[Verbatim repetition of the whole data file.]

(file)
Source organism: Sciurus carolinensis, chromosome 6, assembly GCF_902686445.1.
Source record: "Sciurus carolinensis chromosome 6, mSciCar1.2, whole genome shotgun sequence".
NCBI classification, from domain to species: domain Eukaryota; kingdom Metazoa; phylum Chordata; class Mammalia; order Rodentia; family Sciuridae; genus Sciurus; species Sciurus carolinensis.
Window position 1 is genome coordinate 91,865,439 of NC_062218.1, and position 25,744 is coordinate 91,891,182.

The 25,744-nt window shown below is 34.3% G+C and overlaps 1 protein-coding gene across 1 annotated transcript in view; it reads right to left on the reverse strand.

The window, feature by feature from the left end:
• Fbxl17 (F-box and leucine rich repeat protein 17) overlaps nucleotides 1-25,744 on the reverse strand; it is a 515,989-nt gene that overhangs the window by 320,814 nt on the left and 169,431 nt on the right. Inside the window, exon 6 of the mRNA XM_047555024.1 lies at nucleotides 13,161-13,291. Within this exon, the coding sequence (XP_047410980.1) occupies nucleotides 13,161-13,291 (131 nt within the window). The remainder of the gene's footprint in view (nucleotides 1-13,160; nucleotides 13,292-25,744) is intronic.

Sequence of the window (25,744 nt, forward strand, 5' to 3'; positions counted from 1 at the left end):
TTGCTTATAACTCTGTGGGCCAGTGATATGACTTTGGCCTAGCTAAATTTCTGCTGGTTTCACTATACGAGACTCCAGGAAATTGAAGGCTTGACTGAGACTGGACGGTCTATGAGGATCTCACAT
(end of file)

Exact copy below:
Source organism: Sciurus carolinensis, chromosome 6, assembly GCF_902686445.1.
Source record: "Sciurus carolinensis chromosome 6, mSciCar1.2, whole genome shotgun sequence".
NCBI classification, from domain to species: domain Eukaryota; kingdom Metazoa; phylum Chordata; class Mammalia; order Rodentia; family Sciuridae; genus Sciurus; species Sciurus carolinensis.
Window position 1 is genome coordinate 91,865,439 of NC_062218.1, and position 25,744 is coordinate 91,891,182.

The 25,744-nt window shown below is 34.3% G+C and overlaps 1 protein-coding gene across 1 annotated transcript in view; it reads right to left on the reverse strand.

The window, feature by feature from the left end:
• Fbxl17 (F-box and leucine rich repeat protein 17) overlaps nucleotides 1-25,744 on the reverse strand; it is a 515,989-nt gene that overhangs the window by 320,814 nt on the left and 169,431 nt on the right. Inside the window, exon 6 of the mRNA XM_047555024.1 lies at nucleotides 13,161-13,291. Within this exon, the coding sequence (XP_047410980.1) occupies nucleotides 13,161-13,291 (131 nt within the window). The remainder of the gene's footprint in view (nucleotides 1-13,160; nucleotides 13,292-25,744) is intronic.

Sequence of the window (25,744 nt, forward strand, 5' to 3'; positions counted from 1 at the left end):
TTGCTTATAACTCTGTGGGCCAGTGATATGACTTTGGCCTAGCTAAATTTCTGCTGGTTTCACTATACGAGACTCCAGGAAATTGAAGGCTTGACTGAGACTGGACGGTCTATGAGGATCTCACAT